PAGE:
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Photodance Exhibit Celebrates 20 Years of Dance at Suzanne Dellal

Posted on 30 August 2009 by Deborah Friedes Galili

Tamar Lam, Yassmeen Godder 1

Yasmeen Godder’s I’m Mean I Am. Photo by Tamar Lamm.

Suzanne Dellal’s next show boasts quite an impressive roster of choreographers and performers.  It’s not every day that you find these names on the same bill: Ohad Naharin, Sharon Eyal, Rami Be’er, Inbal Pinto & Avshalom Pollak, Ido Tadmor, Yasmeen Godder, Nir Ben Gal & Liat Dror, Emanuel Gat, Noa Wertheim, Rina Schenfeld, Renana Raz, Sahar Azimi, Arkadi Zaides, Idan Cohen, Tamar Borer, Talia Paz, Michael Gatman, Michael Miler, Sally-Anne Friedland, Dana Ruttenberg, Amit Goldenberg & Ya’ara Dolev, Saar Harari, Iris Erez, Silvia Duran, Elina Pechersky, Doron Raz, Luc Jacobs, Ron Amit & Mor Shani, Shani Garfinkel, and Mami Shimizaki.

But while audiences are used to watching these choreographers’ creations onstage, this show transports their dances to a new territory: the walls.  The show is Photodance, an exhibit of photography celebrating the many productions presented during the Suzanne Dellal Center’s twenty-year history.

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A Closer Look at Liat Dror and Nir Ben-Gal’s Adama

Posted on 14 June 2009 by Deborah Friedes Galili

Video: An excerpt from Airfield, Liat Dror and Nir Ben-Gal’s latest creation

Nir Ben-Gal and Liat Dror first burst onto the stage with Two Room Apartment in 1987, and they continued to create a stir with their choreography throughout the 1990s.  But when I got to Tel Aviv last year, the couple was nowhere to be found.

It’s not that Nir and Liat disappeared from the country’s dance scene.  They just carved out a non-traditional space for themselves in Mizpe Ramon, a small desert town a few hours southeast from Tel Aviv.  There, in a place they call Adama (“earth”), they live, teach, and create.

Occasionally the pair still brings their company to Tel Aviv for performances.  After months of hearing a bit about Nir and Liat, I finally got to see their Prince Charming in November 2007 at Tmuna Theater.  But to find out more about Adama, I decided to venture into the desert for a visit in January 2008.  And then again in April 2008.  And, well, again in June 2008.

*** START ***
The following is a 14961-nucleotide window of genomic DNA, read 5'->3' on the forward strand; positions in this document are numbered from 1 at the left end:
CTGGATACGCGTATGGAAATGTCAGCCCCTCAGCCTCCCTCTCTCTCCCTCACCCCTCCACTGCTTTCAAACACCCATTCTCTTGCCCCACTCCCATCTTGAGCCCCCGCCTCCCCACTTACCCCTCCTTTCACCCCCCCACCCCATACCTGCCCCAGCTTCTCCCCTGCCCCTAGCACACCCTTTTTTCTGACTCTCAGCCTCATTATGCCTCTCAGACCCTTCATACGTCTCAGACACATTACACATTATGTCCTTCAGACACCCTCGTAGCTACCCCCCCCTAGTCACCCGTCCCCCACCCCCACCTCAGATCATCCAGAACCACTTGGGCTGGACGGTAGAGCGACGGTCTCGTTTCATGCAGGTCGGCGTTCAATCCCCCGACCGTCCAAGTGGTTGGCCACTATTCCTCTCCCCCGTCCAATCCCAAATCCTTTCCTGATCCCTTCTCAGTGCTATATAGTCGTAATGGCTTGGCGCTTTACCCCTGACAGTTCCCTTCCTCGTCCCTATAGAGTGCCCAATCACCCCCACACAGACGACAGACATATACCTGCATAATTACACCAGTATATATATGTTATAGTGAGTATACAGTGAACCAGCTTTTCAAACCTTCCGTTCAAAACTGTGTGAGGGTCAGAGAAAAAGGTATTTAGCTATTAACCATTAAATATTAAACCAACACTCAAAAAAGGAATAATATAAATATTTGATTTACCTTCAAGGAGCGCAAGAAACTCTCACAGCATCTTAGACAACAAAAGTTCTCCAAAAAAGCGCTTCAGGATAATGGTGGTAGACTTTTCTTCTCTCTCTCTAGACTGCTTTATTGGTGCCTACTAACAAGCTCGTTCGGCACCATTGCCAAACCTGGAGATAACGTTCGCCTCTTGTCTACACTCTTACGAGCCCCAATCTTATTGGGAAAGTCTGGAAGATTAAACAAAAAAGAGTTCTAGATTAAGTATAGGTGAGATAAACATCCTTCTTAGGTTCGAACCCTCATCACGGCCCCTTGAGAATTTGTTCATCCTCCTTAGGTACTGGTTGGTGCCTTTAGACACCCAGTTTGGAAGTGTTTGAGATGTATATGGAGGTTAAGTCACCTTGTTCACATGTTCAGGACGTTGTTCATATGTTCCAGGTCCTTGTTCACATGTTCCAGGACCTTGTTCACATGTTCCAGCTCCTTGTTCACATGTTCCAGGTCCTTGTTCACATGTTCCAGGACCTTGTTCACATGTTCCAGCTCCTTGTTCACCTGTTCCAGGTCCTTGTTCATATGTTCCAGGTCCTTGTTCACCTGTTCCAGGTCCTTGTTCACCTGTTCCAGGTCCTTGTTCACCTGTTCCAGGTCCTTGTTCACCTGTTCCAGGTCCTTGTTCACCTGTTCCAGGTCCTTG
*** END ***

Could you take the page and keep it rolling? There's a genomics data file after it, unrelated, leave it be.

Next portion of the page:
I first wrote the article below for The Winger after my second stay at Adama.

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The Batsheva Ensemble on Tour at Home and Abroad

Posted on 09 June 2009 by Deborah Friedes Galili

Video: The Batsheva Ensemble in Ohad Naharin’s Seder.

Last year I had the privilege and the pleasure of accompanying the Batsheva Ensemble on a trip to the town of Kiryat Shmona for two school shows of Ohad Naharin’s Seder.   My photo journal and account of the day – originally titled “A Day in the Life: The Batsheva Ensemble in Kiryat Shmona” – was initially published on The Winger on May 18, 2008.  I’m re-posting it here so that you can get a behind-the-scenes peak into the company’s workings.

But before you read about the company’s activities last year, here’s some fresh news: the Batsheva Ensemble will be touring this month to Rwanda.  They’ll be performing and doing workshops with children – and, to give something a little more tangible, they plan to donate sneakers.

Help the Batsheva Ensemble Help Teenagers in Rwanda